A very historically important collection of twelve very early stereo views of Barkerville, likely the first (and possibly the only known early) stereo views of Barkerville and some of the very few existing photographs showing Barkerville prior to the 1868 fire that destroyed it almost entirely. The photographs were likely taken by Carlo Gentile during his travels through the Cariboo District and the Thompson River region of interior British Columbia in 1865, during the first of two visits to Barkerville, and show its newly established houses and businesses. Particularly interesting is one view that shows the future emplacement of Barnard’s Express Stage Office building, which was built in 1865 and appears in Gentile’s later photographs, suggesting that this collection of photographs was taken during Gentile’s first visit to the town. Two stereo views show a large group of people gathered in the main street, and several business signs are visible: Fruit Store, Brewery, Drug Store, Sin-Hap Washing House, New England Bakery, Tin Shop and Hardware store. There is also a photograph of a man standing next to a very large “Welcome” arch at the beginning of the main street and another image of a similar arch with a banner “God Save the Queen,” likely at the other side of the main street. The rest of the photographs show small houses built along a lane, and views of the hills with nearly clear-cut forests and some houses perched above the town. There is also one photograph of logs lying on the ground in the street, near a herd of cattle.
“Gentile was born to a wealthy family in Naples in 1835. He visited Australia, the Caribbean and South America before setting foot in San Francisco on his way to Victoria in 1862. In Victoria, Gentile tried his luck as a merchant, but gave up within a year. His next idea was to become a photographer, and he set to work with his camera, recording scenes in Victoria at first, but eventually up-Island as far as Nanaimo as well as New Westminster, the Fraser River gold rush region and two routes between the coast and the gold.” (Times Colonist)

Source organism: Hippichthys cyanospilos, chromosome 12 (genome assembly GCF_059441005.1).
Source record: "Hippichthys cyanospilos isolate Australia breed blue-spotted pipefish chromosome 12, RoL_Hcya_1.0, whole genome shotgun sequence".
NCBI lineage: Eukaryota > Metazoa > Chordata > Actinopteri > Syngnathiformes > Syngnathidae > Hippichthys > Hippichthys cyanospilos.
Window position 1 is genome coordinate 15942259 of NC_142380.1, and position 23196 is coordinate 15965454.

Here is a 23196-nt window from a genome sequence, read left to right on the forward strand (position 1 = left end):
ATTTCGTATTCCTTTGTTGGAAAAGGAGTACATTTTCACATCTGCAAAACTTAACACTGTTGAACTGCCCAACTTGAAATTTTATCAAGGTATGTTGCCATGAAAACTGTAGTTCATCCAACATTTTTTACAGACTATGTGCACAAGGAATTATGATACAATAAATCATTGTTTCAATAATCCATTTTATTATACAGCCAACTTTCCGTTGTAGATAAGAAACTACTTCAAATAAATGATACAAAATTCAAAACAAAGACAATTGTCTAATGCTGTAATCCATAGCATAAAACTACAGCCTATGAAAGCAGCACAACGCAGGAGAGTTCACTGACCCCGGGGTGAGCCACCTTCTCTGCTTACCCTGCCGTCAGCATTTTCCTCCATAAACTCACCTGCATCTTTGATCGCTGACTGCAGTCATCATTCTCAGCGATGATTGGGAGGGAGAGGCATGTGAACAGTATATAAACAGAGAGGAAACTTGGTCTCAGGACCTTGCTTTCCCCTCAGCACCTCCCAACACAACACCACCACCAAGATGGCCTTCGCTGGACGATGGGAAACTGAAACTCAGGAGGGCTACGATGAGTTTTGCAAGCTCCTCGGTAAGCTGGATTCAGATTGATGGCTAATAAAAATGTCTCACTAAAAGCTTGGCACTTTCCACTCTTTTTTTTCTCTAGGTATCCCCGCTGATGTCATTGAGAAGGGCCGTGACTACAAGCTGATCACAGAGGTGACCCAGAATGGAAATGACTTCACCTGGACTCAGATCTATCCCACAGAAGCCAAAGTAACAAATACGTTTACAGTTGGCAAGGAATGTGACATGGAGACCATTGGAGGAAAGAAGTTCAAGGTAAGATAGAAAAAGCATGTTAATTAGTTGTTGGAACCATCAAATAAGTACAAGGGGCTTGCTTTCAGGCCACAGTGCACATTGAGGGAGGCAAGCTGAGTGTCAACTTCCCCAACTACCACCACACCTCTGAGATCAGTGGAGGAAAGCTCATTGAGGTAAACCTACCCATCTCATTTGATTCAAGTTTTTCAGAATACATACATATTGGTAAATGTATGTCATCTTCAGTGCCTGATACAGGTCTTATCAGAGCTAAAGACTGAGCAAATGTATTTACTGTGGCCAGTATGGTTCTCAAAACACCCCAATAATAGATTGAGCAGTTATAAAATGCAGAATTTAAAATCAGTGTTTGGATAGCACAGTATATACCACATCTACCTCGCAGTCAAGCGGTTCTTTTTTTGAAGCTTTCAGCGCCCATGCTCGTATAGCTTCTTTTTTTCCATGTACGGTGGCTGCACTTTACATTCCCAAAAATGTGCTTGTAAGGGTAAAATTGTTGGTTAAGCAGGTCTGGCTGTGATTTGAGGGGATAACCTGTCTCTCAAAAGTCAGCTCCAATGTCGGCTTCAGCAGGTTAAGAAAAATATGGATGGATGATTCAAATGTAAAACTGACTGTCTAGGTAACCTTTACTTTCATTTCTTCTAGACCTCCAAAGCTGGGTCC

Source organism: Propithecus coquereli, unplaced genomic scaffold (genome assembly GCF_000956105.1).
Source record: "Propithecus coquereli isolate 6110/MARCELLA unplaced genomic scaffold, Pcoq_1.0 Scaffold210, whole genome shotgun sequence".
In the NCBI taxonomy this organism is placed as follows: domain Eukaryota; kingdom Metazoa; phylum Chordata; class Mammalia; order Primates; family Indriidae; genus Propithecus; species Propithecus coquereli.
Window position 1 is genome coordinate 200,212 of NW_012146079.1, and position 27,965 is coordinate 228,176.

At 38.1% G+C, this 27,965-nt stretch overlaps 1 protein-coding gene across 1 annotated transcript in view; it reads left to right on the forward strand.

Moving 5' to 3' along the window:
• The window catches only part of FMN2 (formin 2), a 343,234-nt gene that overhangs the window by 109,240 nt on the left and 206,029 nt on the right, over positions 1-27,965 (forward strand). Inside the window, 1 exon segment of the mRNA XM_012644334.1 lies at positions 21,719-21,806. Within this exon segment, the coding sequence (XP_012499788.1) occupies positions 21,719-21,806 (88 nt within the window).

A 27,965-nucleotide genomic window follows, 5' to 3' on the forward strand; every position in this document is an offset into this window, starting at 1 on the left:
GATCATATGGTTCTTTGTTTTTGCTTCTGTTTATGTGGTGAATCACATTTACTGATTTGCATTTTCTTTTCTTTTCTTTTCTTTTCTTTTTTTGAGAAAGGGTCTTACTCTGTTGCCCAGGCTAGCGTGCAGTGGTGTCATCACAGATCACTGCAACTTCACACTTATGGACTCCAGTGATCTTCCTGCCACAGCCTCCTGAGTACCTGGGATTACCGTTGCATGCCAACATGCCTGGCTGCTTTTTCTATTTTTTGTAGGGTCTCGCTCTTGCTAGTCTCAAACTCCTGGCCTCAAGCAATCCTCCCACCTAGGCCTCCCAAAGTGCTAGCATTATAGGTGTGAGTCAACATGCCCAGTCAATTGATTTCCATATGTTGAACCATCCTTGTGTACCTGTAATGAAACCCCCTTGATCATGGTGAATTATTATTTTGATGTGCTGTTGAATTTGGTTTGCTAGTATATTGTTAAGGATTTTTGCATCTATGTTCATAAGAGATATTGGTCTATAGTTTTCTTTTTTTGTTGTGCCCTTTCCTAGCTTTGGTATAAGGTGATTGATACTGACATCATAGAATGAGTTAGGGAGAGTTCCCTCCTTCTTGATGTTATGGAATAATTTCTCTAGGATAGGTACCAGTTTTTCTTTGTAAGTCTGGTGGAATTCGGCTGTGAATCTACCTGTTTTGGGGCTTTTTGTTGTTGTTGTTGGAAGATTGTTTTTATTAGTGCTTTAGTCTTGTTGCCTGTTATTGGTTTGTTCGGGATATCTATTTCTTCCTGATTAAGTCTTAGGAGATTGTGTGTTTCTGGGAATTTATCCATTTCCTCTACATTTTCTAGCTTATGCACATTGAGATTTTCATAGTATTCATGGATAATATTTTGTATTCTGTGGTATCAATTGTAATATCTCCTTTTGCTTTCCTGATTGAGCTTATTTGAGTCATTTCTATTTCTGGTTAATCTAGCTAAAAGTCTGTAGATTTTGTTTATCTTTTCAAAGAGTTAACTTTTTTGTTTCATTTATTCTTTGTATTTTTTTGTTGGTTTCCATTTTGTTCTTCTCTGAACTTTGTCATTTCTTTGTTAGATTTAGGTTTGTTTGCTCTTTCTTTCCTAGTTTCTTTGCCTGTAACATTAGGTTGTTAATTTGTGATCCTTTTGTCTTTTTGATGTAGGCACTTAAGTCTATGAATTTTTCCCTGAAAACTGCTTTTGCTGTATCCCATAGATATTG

“Barkerville is situated on the western edge of the Cariboo Mountains in British Columbia. It was named after Billy Barker from Cambridgeshire, England, who was among those who first struck gold at the location in 1861… Barkerville was built up almost overnight, and was a case of “growth via word of mouth”. It grew as fast as word of Barker’s strike spread…Before the construction of the Cariboo Wagon Road, people hauled their own supplies to Barkerville, either on their backs or in a pack train.” (Wikipedia)
“Barkerville was declared a national historic site in 1923 in recognition of the role it played in the development of British Columbia and Canada. To mark the province’s centennial, British Columbia established it as a provincial heritage site in 1958. It is now the premier historic site of Western Canada… It was a jumble of log and false-fronted shanties perched on stilts along a narrow, muddy street, with businesses of every description providing for the needs of miners and profiting from their earnings…Barkerville burned to the ground on 16 Sept 1868, and was quickly rebuilt in a more orderly fashion and with a wider street.” (Canadian Encyclopedia)
Subject to prior sale SOLD